MAGAZINE ABCs: Double-digit falls for Pick Me Up and Love It!
Pick Me Up and Love It! suffered the worst year-on-year falls in circulation in the real-life and classic women's weeklies sector, according to the latest ABC figures.
IPC's Pick Me Up: down 13% year on year
IPC's Pick Me Up, which has recently been tweaked to appeal not just to women in their late 20s, but also to a slightly older demographic, plunged 13% year on year and 10.1% for the period to 287,029.
Hubert Burda's Love It!, now on 242,315 copies, is down 14.5% year on year, falling behind H Bauer's Bella, both priced at 69p. However, it managed a period-on-period increase of 4.6%.
That's Life! was also down by double figures year on year. It is published by H Bauer and targets a younger readership than its market-leading sister title Take A Break. It fell 11.3% year on year to 335,772 copies for the six months to December 2010.
The magazine lost its editor Jo Checkley in March last year, when she was poached by Love It!. Checkley was replaced by Sophie Hearsey, previously deputy editor of Take A Break, in April.
Amy King, press director at MPG Media Contacts, said: "The real-life sector has had a shocker. There's not as much demand for it anymore – how much more outrageous can these real-life stories get?"
Take A Break, despite leading the real-life charts at 833,522, suffered a drop of 2.6% for the period and 7.4% year on year.
Chat, the second-most-popular magazine in the real-life market, owned by publishing giant IPC, also suffered, with a 5.7% fall year on year to 415,040 copies.
Drew Kirkland, group publishing director for weeklies at Natmag, said: "Big hitters like Love It! and Pick Me Up have had a phenomenal decline.
"In contrast to the real-life mags, it is the classic weeklies such as Bella and Best that have stabilised after a period of steady decline, which indicates that during the downturn, people are turning much more to titles that offer advice on how to feed the family healthy food, but cheaply, and so on."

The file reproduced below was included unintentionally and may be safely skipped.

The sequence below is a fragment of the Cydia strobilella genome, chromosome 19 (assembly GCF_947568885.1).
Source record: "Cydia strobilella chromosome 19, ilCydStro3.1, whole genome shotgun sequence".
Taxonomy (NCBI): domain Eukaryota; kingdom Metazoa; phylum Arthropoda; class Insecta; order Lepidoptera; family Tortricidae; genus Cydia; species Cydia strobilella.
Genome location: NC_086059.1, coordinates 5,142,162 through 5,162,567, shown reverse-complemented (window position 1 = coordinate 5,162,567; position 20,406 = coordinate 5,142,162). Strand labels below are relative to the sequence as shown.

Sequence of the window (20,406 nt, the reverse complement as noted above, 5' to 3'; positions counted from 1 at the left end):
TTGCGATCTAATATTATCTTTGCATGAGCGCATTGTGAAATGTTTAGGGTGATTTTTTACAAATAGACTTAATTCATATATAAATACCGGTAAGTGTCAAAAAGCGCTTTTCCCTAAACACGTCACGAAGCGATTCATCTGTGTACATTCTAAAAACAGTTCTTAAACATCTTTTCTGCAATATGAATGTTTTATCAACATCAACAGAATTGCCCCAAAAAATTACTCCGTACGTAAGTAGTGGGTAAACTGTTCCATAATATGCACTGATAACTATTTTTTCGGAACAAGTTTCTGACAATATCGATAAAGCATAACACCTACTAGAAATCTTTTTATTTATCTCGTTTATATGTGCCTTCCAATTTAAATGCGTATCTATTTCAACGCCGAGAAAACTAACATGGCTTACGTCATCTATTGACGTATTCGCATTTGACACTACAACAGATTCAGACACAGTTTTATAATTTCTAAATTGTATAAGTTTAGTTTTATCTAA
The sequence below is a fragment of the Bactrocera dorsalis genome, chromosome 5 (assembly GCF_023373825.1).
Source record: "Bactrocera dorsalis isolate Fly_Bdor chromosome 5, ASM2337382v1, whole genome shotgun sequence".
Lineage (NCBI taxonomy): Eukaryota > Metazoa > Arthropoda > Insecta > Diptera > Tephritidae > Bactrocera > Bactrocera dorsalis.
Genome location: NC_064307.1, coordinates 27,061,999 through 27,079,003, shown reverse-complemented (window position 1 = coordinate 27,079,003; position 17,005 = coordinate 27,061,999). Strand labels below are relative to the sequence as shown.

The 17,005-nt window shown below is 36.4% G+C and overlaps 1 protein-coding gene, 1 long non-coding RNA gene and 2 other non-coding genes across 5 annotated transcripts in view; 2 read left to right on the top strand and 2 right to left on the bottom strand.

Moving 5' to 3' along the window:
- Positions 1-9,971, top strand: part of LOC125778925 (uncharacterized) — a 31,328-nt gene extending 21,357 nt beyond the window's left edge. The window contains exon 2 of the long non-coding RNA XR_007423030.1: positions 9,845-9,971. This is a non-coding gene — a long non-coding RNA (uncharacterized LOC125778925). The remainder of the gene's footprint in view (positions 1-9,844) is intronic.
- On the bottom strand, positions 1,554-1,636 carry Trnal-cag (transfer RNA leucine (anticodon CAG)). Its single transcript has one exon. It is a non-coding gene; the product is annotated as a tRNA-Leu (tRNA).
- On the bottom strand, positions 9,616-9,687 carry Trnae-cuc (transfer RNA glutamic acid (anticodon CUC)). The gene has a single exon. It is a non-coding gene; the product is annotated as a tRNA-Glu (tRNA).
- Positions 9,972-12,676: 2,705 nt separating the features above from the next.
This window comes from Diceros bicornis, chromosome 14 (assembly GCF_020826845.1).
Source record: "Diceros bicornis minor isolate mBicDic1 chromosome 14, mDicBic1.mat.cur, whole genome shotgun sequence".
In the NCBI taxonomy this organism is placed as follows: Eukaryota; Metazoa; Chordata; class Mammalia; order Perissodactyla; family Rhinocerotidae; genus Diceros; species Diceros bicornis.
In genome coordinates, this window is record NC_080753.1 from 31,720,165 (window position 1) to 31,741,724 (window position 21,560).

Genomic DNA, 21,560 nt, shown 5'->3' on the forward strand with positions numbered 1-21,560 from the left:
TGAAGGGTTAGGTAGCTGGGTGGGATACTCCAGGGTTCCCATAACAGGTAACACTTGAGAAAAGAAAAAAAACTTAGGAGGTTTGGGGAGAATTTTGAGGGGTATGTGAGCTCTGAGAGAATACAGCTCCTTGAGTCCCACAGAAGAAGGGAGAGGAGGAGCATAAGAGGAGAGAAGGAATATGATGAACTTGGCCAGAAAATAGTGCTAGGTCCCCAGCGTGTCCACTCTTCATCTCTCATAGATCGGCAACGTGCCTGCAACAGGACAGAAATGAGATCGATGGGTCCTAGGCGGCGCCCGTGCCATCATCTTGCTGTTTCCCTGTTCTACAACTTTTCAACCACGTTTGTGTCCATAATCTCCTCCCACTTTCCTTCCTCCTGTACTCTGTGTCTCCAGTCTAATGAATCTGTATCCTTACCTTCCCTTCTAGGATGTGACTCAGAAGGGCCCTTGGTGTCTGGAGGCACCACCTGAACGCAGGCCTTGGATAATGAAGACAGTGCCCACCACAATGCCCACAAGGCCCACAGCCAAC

The lower-priced end of the market seemed more resilient, with Natmag's Real People up 1% year on year to 218,276.
Kirkland attributed Real People's success to multi-packing with other NatMag titles (20 out of the 26 in the last period) and a fly-on-the-wall last year documentary that followed the editor and her team around the office, which "got the name out to a lot of people".
Hubert Burda's Full House was down 3.4% year on year to 173,999.
In traditional weeklies, IPC's veteran Woman's Weekly, which celebrates its centenary this year, was steady with a 0.1% drop year on year to 344,068 copies.
IPC's Woman and Woman's Own, which target slightly younger readers, were down year on year, the former by 2% and the latter, 2.3%.
Woman's Own had a new editor for the six months to December, after associate editor of Reveal, Vicky Mayer, took over from Karen Livermore, who moved across IPC's corridors to Woman in January.
Fiona Dent, managing director of IPC’s women's weekly unit, said: "Consumers at the real-life end of the magazine market have been most affected by the economic downturn. There has been a reduction in repertoire and frequency of purchase in this sector."
Dent attributes negative circulation results for IPC titles Pick Me Up and Chat to their being "premium products" in a sector "most affected by the economic downturn".
Pick Me Up and Chat are priced at 82p and 70p respectively, compared to Hubert Burda's Full House (50p) and Love It! (68p), NatMag's Real People (67p) and H Bauer's That's Life (68p).
|Top 11 real life magazines|
|Take a Break||H Bauer Publishing||833,522||-2.6%||-7.4%|
|Woman's Weekly||IPC Media||344,068||1.6%||-0.1%|
|That's Life||H Bauer Publishing||335,772||-1.7%||-11.3%|
|Best||The National Magazine Company||294,161||-2.7%||-2.4%|
|Woman's Own||IPC Media||291,700||7.1%||-2.3%|
|Pick Me Up||IPC Media||287,029||-10.1%||-13.0%|
|People's Friend||DC Thomson & Co||282,766||-3.0%||-7.8%|
|Bella||H Bauer Publishing||245,286||-0.5%||-3.0%|
|Love It!||Hubert Burda Media UK||242,315||4.6%||-14.5%|
This article was first published on mediaweek.co.uk
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